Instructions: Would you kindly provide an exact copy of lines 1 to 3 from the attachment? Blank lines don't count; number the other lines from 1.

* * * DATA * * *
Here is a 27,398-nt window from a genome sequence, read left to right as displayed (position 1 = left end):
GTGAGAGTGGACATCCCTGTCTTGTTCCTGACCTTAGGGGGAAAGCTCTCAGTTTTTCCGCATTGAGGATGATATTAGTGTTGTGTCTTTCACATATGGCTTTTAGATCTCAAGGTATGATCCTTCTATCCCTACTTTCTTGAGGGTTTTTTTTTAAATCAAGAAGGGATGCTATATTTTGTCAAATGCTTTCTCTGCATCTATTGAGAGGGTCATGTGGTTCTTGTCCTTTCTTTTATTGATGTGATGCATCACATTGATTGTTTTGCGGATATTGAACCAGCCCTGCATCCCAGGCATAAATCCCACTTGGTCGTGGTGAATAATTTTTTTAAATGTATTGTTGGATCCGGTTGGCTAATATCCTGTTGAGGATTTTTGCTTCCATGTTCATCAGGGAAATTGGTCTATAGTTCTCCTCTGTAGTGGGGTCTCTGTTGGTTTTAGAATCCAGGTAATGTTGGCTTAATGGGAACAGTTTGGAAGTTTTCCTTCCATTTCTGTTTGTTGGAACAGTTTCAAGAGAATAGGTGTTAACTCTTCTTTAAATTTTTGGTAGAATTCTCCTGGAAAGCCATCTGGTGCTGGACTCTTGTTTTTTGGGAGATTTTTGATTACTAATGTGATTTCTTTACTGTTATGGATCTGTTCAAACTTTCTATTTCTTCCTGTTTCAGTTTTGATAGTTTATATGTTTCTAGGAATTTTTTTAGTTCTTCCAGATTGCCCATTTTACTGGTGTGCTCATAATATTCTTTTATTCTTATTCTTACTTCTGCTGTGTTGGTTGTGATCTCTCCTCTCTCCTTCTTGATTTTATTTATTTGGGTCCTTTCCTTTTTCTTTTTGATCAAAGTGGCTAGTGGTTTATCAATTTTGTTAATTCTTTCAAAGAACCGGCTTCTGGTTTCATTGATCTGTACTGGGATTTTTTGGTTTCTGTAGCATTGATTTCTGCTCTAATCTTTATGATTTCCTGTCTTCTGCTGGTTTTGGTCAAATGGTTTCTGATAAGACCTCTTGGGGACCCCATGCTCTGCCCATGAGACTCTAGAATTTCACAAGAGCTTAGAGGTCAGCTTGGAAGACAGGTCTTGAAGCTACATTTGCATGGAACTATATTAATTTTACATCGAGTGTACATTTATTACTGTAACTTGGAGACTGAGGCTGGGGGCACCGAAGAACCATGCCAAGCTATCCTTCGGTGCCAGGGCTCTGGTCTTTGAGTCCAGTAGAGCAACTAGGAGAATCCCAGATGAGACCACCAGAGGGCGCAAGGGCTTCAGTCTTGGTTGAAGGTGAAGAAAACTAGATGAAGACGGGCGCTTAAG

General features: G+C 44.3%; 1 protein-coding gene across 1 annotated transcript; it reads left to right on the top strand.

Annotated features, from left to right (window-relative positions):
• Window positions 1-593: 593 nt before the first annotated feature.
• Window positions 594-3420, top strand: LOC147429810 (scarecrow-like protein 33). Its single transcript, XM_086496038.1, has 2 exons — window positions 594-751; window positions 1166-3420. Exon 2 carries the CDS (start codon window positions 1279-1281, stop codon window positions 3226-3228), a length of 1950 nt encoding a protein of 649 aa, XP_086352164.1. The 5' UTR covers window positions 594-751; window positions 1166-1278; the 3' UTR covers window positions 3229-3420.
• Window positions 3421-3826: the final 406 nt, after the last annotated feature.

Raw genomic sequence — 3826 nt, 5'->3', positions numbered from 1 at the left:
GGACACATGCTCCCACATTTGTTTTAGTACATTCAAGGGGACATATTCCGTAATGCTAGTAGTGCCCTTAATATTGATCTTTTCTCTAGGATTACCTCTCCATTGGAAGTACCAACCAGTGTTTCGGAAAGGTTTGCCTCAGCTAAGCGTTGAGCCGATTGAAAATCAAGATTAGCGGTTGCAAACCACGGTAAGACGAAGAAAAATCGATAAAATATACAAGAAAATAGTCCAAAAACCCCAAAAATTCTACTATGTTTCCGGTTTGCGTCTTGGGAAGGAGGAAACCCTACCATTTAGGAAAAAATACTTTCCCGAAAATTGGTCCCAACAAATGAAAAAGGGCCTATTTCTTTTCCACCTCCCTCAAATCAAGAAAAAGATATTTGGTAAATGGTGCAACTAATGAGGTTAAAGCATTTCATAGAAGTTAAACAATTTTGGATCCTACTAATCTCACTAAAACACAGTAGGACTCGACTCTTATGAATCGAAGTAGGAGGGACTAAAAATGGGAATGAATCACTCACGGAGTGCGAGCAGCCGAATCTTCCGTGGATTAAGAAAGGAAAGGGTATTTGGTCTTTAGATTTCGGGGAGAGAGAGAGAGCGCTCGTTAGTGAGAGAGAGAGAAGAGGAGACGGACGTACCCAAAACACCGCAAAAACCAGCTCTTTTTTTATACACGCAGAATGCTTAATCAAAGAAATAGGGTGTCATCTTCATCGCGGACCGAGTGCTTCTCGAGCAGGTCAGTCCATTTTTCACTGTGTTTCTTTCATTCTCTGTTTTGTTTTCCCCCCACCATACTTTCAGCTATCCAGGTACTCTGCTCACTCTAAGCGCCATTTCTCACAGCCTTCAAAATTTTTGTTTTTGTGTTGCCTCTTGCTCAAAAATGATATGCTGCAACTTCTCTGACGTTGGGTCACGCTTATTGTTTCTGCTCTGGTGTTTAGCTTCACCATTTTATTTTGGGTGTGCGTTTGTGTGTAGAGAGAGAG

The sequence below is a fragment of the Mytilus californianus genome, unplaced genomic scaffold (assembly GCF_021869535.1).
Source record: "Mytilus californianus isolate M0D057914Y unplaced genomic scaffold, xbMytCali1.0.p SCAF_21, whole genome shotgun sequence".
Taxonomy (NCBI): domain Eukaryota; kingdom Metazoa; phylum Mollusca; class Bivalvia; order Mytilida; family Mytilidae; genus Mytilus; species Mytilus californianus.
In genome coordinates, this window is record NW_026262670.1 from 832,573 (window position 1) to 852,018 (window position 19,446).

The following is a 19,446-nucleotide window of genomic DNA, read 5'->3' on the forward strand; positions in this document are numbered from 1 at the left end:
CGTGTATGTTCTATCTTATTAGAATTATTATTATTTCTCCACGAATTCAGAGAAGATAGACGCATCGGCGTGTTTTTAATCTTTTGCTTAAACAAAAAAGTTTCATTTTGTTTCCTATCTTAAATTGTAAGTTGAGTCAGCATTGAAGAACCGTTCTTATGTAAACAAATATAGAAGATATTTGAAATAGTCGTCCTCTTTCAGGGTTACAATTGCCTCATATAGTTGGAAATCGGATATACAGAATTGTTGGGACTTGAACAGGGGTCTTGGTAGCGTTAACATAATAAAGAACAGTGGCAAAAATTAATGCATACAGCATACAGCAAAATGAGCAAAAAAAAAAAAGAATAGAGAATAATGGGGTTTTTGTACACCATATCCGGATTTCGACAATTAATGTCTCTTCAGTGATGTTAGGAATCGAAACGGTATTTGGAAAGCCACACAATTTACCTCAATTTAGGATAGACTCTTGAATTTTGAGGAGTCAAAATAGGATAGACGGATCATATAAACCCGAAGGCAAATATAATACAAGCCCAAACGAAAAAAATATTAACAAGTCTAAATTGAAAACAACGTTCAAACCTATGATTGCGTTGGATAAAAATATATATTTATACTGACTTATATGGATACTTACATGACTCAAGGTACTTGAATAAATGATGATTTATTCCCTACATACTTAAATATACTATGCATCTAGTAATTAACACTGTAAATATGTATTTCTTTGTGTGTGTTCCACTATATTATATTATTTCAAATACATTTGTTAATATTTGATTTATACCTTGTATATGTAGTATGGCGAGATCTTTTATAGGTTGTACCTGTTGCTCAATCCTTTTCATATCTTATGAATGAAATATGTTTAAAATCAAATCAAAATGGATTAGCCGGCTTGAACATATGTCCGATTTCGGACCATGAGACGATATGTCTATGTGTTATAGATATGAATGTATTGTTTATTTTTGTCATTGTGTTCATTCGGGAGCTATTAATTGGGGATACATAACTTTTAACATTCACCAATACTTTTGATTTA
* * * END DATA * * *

Here is a 27,398-nt window from a genome sequence, read left to right as displayed (position 1 = left end):
GTGAGAGTGGACATCCCTGTCTTGTTCCTGACCTTAGGGGGAAAGCTCTCAGTTTTTCCGCATTGAGGATGATATTAGTGTTGTGTCTTTCACATATGGCTTTTAGATCTCAAGGTATGATCCTTCTATCCCTACTTTCTTGAGGGTTTTTTTTTAAATCAAGAAGGGATGCTATATTTTGTCAAATGCTTTCTCTGCATCTATTGAGAGGGTCATGTGGTTCTTGTCCTTTCTTTTATTGATGTGATGCATCACATTGATTGTTTTGCGGATATTGAACCAGCCCTGCATCCCAGGCATAAATCCCACTTGGTCGTGGTGAATAATTTTTTTAAATGTATTGTTGGATCCGGTTGGCTAATATCCTGTTGAGGATTTTTGCTTCCATGTTCATCAGGGAAATTGGTCTATAGTTCTCCTCTGTAGTGGGGTCTCTGTTGGTTTTAGAATCCAGGTAATGTTGGCTTAATGGGAACAGTTTGGAAGTTTTCCTTCCATTTCTGTTTGTTGGAACAGTTTCAAGAGAATAGGTGTTAACTCTTCTTTAAATTTTTGGTAGAATTCTCCTGGAAAGCCATCTGGTGCTGGACTCTTGTTTTTTGGGAGATTTTTGATTACTAATGTGATTTCTTTACTGTTATGGATCTGTTCAAACTTTCTATTTCTTCCTGTTTCAGTTTTGATAGTTTATATGTTTCTAGGAATTTTTTTAGTTCTTCCAGATTGCCCATTTTACTGGTGTGCTCATAATATTCTTTTATTCTTATTCTTACTTCTGCTGTGTTGGTTGTGATCTCTCCTCTCTCCTTCTTGATTTTATTTATTTGGGTCCTTTCCTTTTTCTTTTTGATCAAAGTGGCTAGTGGTTTATCAATTTTGTTAATTCTTTCAAAGAACCGGCTTCTGGTTTCATTGATCTGTACTGGGATTTTTTGGTTTCTGTAGCATTGATTTCTGCTCTAATCTTTATGATTTCCTGTCTTCTGCTGGTTTTGGTCAAATGGTTTCTGATAAGACCTCTTGGGGACCCCATGCTCTGCCCATGAGACTCTAGAATTTCACAAGAGCTTAGAGGTCAGCTTGGAAGACAGGTCTTGAAGCTACATTTGCATGGAACTATATTAATTTTACATCGAGTGTACATTTATTACTGTAACTTGGAGACTGAGGCTGGGGGCACCGAAGAACCATGCCAAGCTATCCTTCGGTGCCAGGGCTCTGGTCTTTGAGTCCAGTAGAGCAACTAGGAGAATCCCAGATGAGACCACCAGAGGGCGCAAGGGCTTCAGTCTTGGTTGAAGGTGAAGAAAACTAGATGAAGACGGGCGCTTAAG

General features: G+C 44.3%; 1 protein-coding gene across 1 annotated transcript; it reads left to right on the top strand.